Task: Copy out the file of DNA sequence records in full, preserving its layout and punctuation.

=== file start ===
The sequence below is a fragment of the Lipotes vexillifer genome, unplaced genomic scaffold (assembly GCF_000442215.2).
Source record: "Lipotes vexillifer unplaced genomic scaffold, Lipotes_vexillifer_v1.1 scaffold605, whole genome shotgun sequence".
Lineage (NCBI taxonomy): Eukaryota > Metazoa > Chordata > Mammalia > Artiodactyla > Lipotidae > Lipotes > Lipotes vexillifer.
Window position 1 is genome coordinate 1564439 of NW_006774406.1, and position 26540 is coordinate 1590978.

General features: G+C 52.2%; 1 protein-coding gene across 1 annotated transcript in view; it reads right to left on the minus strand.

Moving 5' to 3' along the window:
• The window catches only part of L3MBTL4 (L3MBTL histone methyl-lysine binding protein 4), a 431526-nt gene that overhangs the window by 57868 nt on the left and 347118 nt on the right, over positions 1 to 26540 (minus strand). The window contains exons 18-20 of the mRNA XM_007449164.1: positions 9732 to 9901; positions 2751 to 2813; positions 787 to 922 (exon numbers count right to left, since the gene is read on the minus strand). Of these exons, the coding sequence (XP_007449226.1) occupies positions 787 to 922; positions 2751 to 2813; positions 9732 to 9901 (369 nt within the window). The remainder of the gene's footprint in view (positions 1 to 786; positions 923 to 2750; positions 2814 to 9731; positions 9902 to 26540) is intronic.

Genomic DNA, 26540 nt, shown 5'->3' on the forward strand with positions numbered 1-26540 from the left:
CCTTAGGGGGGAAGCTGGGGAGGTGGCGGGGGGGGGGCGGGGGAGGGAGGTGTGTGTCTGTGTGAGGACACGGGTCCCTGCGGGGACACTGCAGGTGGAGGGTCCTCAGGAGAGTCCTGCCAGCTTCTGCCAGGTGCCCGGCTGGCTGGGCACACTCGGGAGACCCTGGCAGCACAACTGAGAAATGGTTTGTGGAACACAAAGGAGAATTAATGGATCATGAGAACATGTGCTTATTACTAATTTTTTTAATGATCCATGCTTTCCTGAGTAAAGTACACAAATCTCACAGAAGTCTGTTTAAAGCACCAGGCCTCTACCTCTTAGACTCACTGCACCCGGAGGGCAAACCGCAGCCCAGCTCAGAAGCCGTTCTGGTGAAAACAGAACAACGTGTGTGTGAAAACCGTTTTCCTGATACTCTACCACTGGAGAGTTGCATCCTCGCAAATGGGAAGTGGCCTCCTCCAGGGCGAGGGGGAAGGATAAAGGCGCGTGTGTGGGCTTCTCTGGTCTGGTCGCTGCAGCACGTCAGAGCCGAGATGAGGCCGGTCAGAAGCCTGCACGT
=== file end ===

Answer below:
The sequence below is a fragment of the Lipotes vexillifer genome, unplaced genomic scaffold (assembly GCF_000442215.2).
Source record: "Lipotes vexillifer unplaced genomic scaffold, Lipotes_vexillifer_v1.1 scaffold605, whole genome shotgun sequence".
Lineage (NCBI taxonomy): Eukaryota > Metazoa > Chordata > Mammalia > Artiodactyla > Lipotidae > Lipotes > Lipotes vexillifer.
Window position 1 is genome coordinate 1564439 of NW_006774406.1, and position 26540 is coordinate 1590978.

General features: G+C 52.2%; 1 protein-coding gene across 1 annotated transcript in view; it reads right to left on the minus strand.

Moving 5' to 3' along the window:
• The window catches only part of L3MBTL4 (L3MBTL histone methyl-lysine binding protein 4), a 431526-nt gene that overhangs the window by 57868 nt on the left and 347118 nt on the right, over positions 1 to 26540 (minus strand). The window contains exons 18-20 of the mRNA XM_007449164.1: positions 9732 to 9901; positions 2751 to 2813; positions 787 to 922 (exon numbers count right to left, since the gene is read on the minus strand). Of these exons, the coding sequence (XP_007449226.1) occupies positions 787 to 922; positions 2751 to 2813; positions 9732 to 9901 (369 nt within the window). The remainder of the gene's footprint in view (positions 1 to 786; positions 923 to 2750; positions 2814 to 9731; positions 9902 to 26540) is intronic.

Genomic DNA, 26540 nt, shown 5'->3' on the forward strand with positions numbered 1-26540 from the left:
CCTTAGGGGGGAAGCTGGGGAGGTGGCGGGGGGGGGGCGGGGGAGGGAGGTGTGTGTCTGTGTGAGGACACGGGTCCCTGCGGGGACACTGCAGGTGGAGGGTCCTCAGGAGAGTCCTGCCAGCTTCTGCCAGGTGCCCGGCTGGCTGGGCACACTCGGGAGACCCTGGCAGCACAACTGAGAAATGGTTTGTGGAACACAAAGGAGAATTAATGGATCATGAGAACATGTGCTTATTACTAATTTTTTTAATGATCCATGCTTTCCTGAGTAAAGTACACAAATCTCACAGAAGTCTGTTTAAAGCACCAGGCCTCTACCTCTTAGACTCACTGCACCCGGAGGGCAAACCGCAGCCCAGCTCAGAAGCCGTTCTGGTGAAAACAGAACAACGTGTGTGTGAAAACCGTTTTCCTGATACTCTACCACTGGAGAGTTGCATCCTCGCAAATGGGAAGTGGCCTCCTCCAGGGCGAGGGGGAAGGATAAAGGCGCGTGTGTGGGCTTCTCTGGTCTGGTCGCTGCAGCACGTCAGAGCCGAGATGAGGCCGGTCAGAAGCCTGCACGT